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1400total
12-30-2009, 06:20 AM
I come from a background of bodybuilding type training (even competed back in the day). So i built a solid foundation before switching over to powerlifting. HOwever powerlifting training was not like bodybuilding and or general fitness training. You focus on the 3 core lifts Squats, Bench, and Deadlift.

For the first year I focused on several "templates" such as sheiko, Korte and smolov, etc. (basically volume training centered around the core lifts).
These routines leave no time or energy for accessories.
But is this bad?

Well in my humble opinion yes. For me it worked but remember I had years of bodybuilding type training and had built a very solid foundation.

These routines of course have a place, primarily the last 6 weeks before a meet, or even to do a cycle to perfect your form, but to do back to back all the time will lead to issues and ultimately injuries.
Because they leave out accessory work

so what do we mean by accessory work,

here are some examples:

after a heavy squat workout I typically do leg extensions, leg curls, hypers, rope ab crunches, one legged leg presses, and calf raises. These are typically done with a rep range of 10 to 20. The idea is to move blood around and work the muscles from different angles.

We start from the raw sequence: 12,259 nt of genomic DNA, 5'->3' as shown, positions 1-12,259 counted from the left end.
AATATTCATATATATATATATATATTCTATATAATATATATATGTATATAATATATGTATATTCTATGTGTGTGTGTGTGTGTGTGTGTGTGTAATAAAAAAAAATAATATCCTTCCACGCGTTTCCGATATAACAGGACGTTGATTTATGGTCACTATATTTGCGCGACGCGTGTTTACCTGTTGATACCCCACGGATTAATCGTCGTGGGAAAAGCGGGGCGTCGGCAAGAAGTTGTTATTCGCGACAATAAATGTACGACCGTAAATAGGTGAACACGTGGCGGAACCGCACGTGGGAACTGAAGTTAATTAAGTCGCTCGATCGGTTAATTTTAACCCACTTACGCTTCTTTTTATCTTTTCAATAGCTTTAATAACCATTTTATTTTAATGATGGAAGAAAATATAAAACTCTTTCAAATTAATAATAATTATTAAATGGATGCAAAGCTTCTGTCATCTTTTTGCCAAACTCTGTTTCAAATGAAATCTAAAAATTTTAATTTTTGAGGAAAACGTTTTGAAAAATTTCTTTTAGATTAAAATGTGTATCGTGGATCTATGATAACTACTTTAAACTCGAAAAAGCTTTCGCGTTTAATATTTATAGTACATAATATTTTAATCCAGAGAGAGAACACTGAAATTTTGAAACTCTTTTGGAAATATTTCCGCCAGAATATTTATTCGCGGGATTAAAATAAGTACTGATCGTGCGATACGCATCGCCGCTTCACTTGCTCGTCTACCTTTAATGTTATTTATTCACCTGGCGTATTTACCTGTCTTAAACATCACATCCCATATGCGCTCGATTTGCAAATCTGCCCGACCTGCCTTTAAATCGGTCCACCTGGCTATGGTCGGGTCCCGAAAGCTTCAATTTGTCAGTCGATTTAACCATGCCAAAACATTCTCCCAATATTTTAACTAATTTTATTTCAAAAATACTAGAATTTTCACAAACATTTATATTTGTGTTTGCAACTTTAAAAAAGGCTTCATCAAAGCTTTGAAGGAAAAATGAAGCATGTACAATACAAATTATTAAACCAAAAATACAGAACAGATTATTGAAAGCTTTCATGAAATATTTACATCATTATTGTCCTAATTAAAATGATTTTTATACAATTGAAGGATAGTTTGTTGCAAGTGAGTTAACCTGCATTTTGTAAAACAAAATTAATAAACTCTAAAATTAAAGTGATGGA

in my last discussion I mentioned my hip really bothering me. Well I had missed a heavy squat workout during a two week cycle. That also meant I missed my leg and lower back accessories.
After performing them my hip feels 100% better even after a squat workout.

You can mix things up when doing accessories, incline benches, JM presses, Kettlebell work, one arm rows using the smith machine, good mornings, the list is endless.
The object is not to get stronger on the accessory work, but to build a solid foundation to handle heavier weights on the big three.

I am looking for other feedback on this topic since it is a discussion.
so feel free to add your experiances too.

Travis Bell
12-30-2009, 06:27 AM
Have you read up much on Westside Barbell training?

1400total
12-30-2009, 06:38 AM
a little
I feel accessories are important, yet I see others who don't do any. One of the many things I enjoy about powerlifting is the science behind it, or at the least the reasoning behind it. Picking exercises to enhance and or strengthed weakness to support the big 3 is and can be highly individualistic. Yet some will see what th "pros" do and follow blindly not knowing why or how.

When first got into powerlifting (about 2 1/2 years ago) I started with very basic routines like sheiko. But now that i have learned my body much better I incorporate acccessories a lot more.

but I believe there needs to be some reasons behind it.
For example, if you have strong hips, quads and hams, but a weak lower back, you may want to focus on some pull throughs, reverse hypers, glute ham machine, good mornings to target that weak link.